Mr. Walcott believes in the education of our girls as he is anything but oblivious to the uplifting influences of womanhood. Among the most successful trained by him may be noted Miss L. E. Black (now Mrs Walcott) Miss L. M. Ludford, Nurse, Mrs L. Payne, Port Antonio, the late Miss Tucker, Miss A. Chaves (now Mrs B. C. Lumsden) Miss E. Delgado (now Mrs W. Lumsden) Miss M. Green (now Mrs J. A. S. Linton.) The three last have married ministers of the gospel.

To our Island Civil Service he has given Messrs M. Aarons Court's offices, Kingston; E. Wilson, Surveyor General's office; J. A. Lawrence, Courts' office, Port Maria; G. A. Smith, late of Registrar General's office, Spanish Town H. A. Morle (deacons.) Other Pupils have been successful not only in winning scholarships for secondary schools, but in passing the Cambridge Local examinations. A late winner of the Jamaica scholarships, Master Valentine, now residing in Edinburgh won a scholarship at Wolmer's from West Branch school.

"Daily Gleaner", 1916 May 29, p 14

It is unnecessary and impossible in a brief sketch to name the different positions held by him at home and abroad. It is sufficient to say that the record of the school has not been approached by any other elementary institution in the lifetime of Mr. Walcott, qualifying as he did numerous pupils to pass classical examinations from an elementary institution.


Jamaica Union of Teachers.

"Jamaica Times", 1909 April 24, p 1

Mr. Walcott has been identified with the JAMAICA UNION OF TEACHERS from its inception. One of the founders of that useful organisation, his brethren mark the recognition of his ability and wisdom by returning him on the Union's Executive year after year. He has also served the Union as President, while Sir Henry Blake, as Governor of this Colony, showed the appreciation for his worth by appointing him on the Board of Education -- the first elementary school teacher to serve as a member on that Board.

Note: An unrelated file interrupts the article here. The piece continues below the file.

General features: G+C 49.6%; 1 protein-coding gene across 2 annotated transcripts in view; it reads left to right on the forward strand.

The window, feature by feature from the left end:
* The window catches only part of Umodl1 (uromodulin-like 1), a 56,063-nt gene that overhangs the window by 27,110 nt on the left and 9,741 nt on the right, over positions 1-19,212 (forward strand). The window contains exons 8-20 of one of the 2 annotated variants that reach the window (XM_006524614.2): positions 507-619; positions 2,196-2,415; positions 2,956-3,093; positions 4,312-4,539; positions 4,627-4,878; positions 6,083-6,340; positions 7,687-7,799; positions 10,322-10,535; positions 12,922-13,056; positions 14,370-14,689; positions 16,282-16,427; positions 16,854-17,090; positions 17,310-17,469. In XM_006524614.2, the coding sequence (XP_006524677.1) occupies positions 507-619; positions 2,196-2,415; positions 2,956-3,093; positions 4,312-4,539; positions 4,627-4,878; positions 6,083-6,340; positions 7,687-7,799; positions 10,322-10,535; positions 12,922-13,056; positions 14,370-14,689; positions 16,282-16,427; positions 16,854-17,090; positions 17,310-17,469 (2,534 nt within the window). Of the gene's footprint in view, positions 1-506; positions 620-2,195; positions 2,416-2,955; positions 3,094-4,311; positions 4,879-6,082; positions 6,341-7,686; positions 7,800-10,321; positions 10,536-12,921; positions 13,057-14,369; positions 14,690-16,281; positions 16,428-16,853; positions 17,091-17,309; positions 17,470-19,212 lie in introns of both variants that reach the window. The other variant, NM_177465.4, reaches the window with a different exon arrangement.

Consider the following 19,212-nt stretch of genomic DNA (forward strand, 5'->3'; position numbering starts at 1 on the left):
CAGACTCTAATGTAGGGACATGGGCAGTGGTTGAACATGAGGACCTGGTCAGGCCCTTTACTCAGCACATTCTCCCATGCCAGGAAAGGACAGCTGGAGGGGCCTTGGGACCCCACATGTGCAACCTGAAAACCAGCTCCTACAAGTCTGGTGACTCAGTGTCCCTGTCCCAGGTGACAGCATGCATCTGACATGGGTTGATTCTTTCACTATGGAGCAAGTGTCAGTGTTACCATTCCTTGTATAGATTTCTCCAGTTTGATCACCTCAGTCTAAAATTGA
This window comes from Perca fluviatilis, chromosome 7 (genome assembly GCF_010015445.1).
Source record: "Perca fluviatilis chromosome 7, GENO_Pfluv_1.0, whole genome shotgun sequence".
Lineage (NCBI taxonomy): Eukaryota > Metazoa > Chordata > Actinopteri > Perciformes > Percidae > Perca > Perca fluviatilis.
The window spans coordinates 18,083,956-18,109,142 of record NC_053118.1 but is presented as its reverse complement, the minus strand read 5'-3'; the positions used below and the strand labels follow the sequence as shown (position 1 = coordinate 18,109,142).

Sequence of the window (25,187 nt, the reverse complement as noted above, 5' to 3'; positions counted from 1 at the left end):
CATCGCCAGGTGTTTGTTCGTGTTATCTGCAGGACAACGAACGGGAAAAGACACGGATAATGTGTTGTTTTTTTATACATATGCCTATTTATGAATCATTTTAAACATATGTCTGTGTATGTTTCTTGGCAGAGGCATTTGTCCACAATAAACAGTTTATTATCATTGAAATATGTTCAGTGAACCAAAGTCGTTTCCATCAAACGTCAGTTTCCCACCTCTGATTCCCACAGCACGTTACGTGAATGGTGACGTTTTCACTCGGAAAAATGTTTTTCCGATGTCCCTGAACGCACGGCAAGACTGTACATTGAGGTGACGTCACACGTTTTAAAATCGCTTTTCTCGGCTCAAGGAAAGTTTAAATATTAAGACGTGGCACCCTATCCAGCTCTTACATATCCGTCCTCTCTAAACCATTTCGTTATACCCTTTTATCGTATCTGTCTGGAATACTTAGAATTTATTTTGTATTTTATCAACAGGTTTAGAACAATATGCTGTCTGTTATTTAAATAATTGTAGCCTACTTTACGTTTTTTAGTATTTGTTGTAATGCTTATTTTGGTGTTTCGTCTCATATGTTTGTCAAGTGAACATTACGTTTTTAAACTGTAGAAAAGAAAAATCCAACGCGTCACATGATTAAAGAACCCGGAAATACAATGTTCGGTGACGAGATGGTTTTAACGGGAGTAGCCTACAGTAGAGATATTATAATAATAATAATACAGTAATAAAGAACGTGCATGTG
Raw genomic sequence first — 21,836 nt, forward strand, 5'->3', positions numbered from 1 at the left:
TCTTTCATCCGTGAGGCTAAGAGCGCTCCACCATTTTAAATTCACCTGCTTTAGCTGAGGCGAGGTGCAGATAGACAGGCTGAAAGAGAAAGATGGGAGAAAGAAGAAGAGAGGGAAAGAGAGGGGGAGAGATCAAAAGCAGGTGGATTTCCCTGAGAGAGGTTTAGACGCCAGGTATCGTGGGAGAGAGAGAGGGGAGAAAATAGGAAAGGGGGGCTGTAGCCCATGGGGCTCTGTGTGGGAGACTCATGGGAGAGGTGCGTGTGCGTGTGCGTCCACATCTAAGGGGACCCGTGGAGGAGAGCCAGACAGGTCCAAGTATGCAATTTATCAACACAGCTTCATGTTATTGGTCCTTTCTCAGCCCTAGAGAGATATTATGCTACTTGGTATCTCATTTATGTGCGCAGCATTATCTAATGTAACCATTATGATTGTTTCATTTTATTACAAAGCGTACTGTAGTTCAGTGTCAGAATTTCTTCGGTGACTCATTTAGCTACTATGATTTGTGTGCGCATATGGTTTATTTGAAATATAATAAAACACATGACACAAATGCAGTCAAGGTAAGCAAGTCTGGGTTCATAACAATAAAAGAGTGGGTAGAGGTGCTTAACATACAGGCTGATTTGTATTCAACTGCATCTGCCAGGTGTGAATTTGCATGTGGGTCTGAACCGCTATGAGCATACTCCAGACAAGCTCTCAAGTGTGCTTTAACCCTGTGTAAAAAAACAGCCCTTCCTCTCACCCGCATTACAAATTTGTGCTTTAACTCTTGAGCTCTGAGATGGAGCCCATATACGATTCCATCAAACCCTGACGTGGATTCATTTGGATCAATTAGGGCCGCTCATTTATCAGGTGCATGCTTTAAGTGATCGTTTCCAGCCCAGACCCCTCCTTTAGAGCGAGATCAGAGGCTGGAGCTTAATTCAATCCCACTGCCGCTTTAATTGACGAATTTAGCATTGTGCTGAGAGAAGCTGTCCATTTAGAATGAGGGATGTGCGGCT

"Daily Gleaner", 1916 May 29, p 14

He has been one of the founders and first [not confirmed] president of the "Jamaica Union of Teachers," the largest and best organized body of educated coloured men in the world.

"History of the Jamaica Union of Teachers", W. F. Bailey, Kingston 1937

page 11: Walcott in list of Foundation Members

page 17: Walcott listed as member of first Executive Committee

page 19: Bailey records that Walcott read a paper on 'The Formation of Character' at the first JUT Conference, but it is not clear if this refers to 1894, 1895 or perhaps a later year. [I have so far not been able to find references to this paper JL, 15/08/02]

pages 33-5:Walcott listed among founders and on first committee of Teachers'Mutual Aid Society

page 54: Walcott listed as President in 1900; previous Presidents listed Col L.G.Gruchy in 1895-7, and 1899; T. B. Stephenson in 1898.


"Daily Gleaner", 1916 May 29, p 14

He was the first schoolmaster appointed on the Board of Education of Jamaica.


"Jamaica Times", 1909 April 24, p 1

He has read very widely for the work of the Christian Ministry, but although he has passed creditable examinations as a Catechist he has not so far yielded to the expressed desire of his parents and friends to submit himself for ordination. Rather he has preferred to remain in the schoolroom, and among the youthful minds, believing that this work offers just as wide a scope for usefulness as that of the ministry. As a Catechist he has worked hard and well. The prosperity of West Branch Mission station is largely due to his efforts. From a small Mission Station "All Saints" has grown. And this is the outcome of the effort of a man who contents himself in doing quietly and unostentatiously that which his hands find to do.

"Daily Gleaner", 1916 May 29, p 14

Due to his recognized competence he has been exempted by His Grace from the annual examination of catechists over which he has had the honour of presiding several times.

He has been the founder of All Saints' Church which, together with his school of over seven hundred children in daily attendance, form the bulwark of spiritual and educational work in western Kingston.